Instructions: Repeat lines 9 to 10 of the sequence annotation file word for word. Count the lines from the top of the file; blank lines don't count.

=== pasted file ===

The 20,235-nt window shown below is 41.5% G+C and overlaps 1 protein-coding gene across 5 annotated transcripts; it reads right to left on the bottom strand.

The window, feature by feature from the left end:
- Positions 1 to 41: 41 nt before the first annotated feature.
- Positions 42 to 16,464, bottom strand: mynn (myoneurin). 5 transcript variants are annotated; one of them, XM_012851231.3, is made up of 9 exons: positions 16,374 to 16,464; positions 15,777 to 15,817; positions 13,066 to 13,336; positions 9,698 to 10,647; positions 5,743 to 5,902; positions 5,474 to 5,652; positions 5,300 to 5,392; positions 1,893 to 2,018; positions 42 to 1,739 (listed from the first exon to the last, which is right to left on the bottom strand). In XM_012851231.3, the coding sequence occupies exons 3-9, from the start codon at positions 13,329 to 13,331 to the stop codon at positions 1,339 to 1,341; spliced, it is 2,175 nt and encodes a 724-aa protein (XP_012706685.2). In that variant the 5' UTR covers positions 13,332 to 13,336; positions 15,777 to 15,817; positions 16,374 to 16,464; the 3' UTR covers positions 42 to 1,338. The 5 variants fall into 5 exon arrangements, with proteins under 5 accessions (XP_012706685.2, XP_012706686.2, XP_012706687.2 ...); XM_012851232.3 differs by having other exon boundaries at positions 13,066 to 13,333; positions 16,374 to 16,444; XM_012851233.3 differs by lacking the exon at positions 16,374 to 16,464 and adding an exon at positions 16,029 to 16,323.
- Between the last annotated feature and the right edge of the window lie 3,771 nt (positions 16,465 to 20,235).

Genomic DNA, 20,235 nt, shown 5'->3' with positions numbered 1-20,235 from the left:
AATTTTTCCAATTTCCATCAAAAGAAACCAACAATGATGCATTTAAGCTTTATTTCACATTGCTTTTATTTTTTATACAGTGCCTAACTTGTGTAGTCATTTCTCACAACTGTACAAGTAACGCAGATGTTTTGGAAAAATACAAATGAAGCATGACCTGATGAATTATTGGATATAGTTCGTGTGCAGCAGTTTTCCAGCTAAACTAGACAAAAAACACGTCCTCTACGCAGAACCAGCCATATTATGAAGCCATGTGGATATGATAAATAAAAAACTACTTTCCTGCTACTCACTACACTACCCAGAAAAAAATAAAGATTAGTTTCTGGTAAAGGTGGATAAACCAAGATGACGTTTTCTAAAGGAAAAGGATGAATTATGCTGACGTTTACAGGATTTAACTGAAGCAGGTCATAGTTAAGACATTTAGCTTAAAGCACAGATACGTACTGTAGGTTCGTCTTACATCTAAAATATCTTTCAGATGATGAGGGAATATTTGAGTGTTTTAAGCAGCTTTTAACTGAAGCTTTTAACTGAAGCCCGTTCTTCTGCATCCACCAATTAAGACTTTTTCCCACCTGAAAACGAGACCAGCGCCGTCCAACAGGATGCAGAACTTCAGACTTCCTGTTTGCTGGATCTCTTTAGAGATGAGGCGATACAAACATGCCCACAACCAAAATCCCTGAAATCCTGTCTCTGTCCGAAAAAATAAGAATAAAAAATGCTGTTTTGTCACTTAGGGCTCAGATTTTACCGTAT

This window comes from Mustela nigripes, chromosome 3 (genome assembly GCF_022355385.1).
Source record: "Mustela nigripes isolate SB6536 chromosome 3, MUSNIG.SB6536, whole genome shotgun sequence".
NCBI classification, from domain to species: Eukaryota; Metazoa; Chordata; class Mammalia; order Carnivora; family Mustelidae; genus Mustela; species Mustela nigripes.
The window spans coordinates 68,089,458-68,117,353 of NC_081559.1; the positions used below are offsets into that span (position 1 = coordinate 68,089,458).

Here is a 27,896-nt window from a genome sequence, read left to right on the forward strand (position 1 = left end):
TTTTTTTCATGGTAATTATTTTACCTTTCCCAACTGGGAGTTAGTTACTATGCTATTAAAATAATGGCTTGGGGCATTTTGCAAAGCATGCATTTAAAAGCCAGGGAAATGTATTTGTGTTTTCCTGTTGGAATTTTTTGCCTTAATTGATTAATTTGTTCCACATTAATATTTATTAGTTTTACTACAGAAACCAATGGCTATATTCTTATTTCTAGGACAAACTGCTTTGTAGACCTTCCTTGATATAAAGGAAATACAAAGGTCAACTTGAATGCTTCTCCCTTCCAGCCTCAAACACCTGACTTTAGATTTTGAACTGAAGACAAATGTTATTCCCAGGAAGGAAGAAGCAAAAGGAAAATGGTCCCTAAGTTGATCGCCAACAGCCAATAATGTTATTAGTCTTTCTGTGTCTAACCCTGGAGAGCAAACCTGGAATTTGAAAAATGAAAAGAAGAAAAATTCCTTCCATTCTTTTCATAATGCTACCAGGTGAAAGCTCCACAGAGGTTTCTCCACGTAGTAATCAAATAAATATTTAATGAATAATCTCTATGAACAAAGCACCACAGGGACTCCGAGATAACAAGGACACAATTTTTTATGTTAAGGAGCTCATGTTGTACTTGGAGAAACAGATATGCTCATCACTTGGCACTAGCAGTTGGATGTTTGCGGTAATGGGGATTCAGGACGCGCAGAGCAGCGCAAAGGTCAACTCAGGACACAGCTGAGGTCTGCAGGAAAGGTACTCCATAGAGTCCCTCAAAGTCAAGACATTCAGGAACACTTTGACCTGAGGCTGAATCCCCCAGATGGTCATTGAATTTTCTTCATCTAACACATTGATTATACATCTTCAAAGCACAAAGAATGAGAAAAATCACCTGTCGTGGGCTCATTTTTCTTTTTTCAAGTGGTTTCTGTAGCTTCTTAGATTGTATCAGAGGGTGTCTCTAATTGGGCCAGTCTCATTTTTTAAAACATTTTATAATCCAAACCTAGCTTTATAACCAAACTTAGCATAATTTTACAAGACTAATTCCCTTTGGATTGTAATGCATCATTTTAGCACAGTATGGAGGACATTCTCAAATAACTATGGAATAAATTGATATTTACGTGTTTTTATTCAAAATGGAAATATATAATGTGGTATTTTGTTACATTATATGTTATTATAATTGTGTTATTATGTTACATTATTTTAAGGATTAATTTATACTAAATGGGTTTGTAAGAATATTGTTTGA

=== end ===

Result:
Source record: "Mustela nigripes isolate SB6536 chromosome 3, MUSNIG.SB6536, whole genome shotgun sequence".
NCBI classification, from domain to species: Eukaryota; Metazoa; Chordata; class Mammalia; order Carnivora; family Mustelidae; genus Mustela; species Mustela nigripes.